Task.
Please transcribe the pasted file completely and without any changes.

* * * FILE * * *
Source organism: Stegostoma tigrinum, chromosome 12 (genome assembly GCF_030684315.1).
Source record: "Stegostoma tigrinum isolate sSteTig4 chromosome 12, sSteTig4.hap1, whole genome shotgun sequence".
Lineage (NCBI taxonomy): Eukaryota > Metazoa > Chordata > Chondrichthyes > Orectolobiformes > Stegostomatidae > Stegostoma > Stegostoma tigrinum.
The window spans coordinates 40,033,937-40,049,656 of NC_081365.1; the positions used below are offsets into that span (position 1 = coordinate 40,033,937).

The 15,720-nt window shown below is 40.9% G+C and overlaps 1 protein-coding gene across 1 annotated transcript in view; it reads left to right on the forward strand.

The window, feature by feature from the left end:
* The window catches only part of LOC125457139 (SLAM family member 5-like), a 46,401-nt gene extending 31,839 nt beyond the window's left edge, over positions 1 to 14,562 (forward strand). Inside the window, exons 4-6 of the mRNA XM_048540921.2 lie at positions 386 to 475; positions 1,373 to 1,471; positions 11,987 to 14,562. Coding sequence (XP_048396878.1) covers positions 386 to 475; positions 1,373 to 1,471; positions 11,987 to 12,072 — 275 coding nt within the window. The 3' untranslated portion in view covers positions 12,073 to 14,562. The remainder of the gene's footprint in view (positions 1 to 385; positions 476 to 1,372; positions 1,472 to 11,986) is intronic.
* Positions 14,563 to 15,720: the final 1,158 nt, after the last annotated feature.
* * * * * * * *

Source organism: Stegostoma tigrinum, chromosome 12 (genome assembly GCF_030684315.1).
Source record: "Stegostoma tigrinum isolate sSteTig4 chromosome 12, sSteTig4.hap1, whole genome shotgun sequence".
Lineage (NCBI taxonomy): Eukaryota > Metazoa > Chordata > Chondrichthyes > Orectolobiformes > Stegostomatidae > Stegostoma > Stegostoma tigrinum.
The window spans coordinates 40,033,937-40,049,656 of NC_081365.1; the positions used below are offsets into that span (position 1 = coordinate 40,033,937).

The 15,720-nt window shown below is 40.9% G+C and overlaps 1 protein-coding gene across 1 annotated transcript in view; it reads left to right on the forward strand.

The window, feature by feature from the left end:
* The window catches only part of LOC125457139 (SLAM family member 5-like), a 46,401-nt gene extending 31,839 nt beyond the window's left edge, over positions 1 to 14,562 (forward strand). Inside the window, exons 4-6 of the mRNA XM_048540921.2 lie at positions 386 to 475; positions 1,373 to 1,471; positions 11,987 to 14,562. Coding sequence (XP_048396878.1) covers positions 386 to 475; positions 1,373 to 1,471; positions 11,987 to 12,072 — 275 coding nt within the window. The 3' untranslated portion in view covers positions 12,073 to 14,562. The remainder of the gene's footprint in view (positions 1 to 385; positions 476 to 1,372; positions 1,472 to 11,986) is intronic.
* Positions 14,563 to 15,720: the final 1,158 nt, after the last annotated feature.